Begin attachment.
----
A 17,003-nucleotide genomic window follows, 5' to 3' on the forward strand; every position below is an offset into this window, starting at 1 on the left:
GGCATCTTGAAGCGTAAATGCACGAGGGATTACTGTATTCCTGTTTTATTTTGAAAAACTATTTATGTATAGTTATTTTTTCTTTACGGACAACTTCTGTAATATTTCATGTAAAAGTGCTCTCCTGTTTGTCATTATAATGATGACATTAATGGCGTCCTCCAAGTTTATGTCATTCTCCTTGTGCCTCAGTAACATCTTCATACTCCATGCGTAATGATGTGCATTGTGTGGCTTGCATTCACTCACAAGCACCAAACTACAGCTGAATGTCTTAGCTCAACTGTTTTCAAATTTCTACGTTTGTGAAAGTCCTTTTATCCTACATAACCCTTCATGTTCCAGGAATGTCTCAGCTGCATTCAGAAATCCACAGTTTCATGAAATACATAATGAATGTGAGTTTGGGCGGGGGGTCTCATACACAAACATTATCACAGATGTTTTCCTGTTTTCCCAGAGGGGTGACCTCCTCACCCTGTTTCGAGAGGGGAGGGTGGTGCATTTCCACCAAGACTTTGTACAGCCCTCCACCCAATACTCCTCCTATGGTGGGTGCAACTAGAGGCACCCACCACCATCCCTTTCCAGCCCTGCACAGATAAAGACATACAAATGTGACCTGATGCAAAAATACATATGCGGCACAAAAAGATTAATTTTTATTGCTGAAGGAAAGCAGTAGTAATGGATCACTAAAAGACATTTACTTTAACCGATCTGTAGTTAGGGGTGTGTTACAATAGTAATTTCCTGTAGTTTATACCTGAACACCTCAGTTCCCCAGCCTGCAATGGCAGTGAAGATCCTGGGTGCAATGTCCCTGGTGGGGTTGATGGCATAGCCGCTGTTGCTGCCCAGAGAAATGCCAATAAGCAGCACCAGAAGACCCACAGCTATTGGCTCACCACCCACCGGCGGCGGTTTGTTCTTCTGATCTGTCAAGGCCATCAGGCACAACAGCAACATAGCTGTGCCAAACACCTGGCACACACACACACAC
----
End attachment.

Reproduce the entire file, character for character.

A 17,003-nucleotide genomic window follows, 5' to 3' on the forward strand; every position below is an offset into this window, starting at 1 on the left:
GGCATCTTGAAGCGTAAATGCACGAGGGATTACTGTATTCCTGTTTTATTTTGAAAAACTATTTATGTATAGTTATTTTTTCTTTACGGACAACTTCTGTAATATTTCATGTAAAAGTGCTCTCCTGTTTGTCATTATAATGATGACATTAATGGCGTCCTCCAAGTTTATGTCATTCTCCTTGTGCCTCAGTAACATCTTCATACTCCATGCGTAATGATGTGCATTGTGTGGCTTGCATTCACTCACAAGCACCAAACTACAGCTGAATGTCTTAGCTCAACTGTTTTCAAATTTCTACGTTTGTGAAAGTCCTTTTATCCTACATAACCCTTCATGTTCCAGGAATGTCTCAGCTGCATTCAGAAATCCACAGTTTCATGAAATACATAATGAATGTGAGTTTGGGCGGGGGGTCTCATACACAAACATTATCACAGATGTTTTCCTGTTTTCCCAGAGGGGTGACCTCCTCACCCTGTTTCGAGAGGGGAGGGTGGTGCATTTCCACCAAGACTTTGTACAGCCCTCCACCCAATACTCCTCCTATGGTGGGTGCAACTAGAGGCACCCACCACCATCCCTTTCCAGCCCTGCACAGATAAAGACATACAAATGTGACCTGATGCAAAAATACATATGCGGCACAAAAAGATTAATTTTTATTGCTGAAGGAAAGCAGTAGTAATGGATCACTAAAAGACATTTACTTTAACCGATCTGTAGTTAGGGGTGTGTTACAATAGTAATTTCCTGTAGTTTATACCTGAACACCTCAGTTCCCCAGCCTGCAATGGCAGTGAAGATCCTGGGTGCAATGTCCCTGGTGGGGTTGATGGCATAGCCGCTGTTGCTGCCCAGAGAAATGCCAATAAGCAGCACCAGAAGACCCACAGCTATTGGCTCACCACCCACCGGCGGCGGTTTGTTCTTCTGATCTGTCAAGGCCATCAGGCACAACAGCAACATAGCTGTGCCAAACACCTGGCACACACACACACAC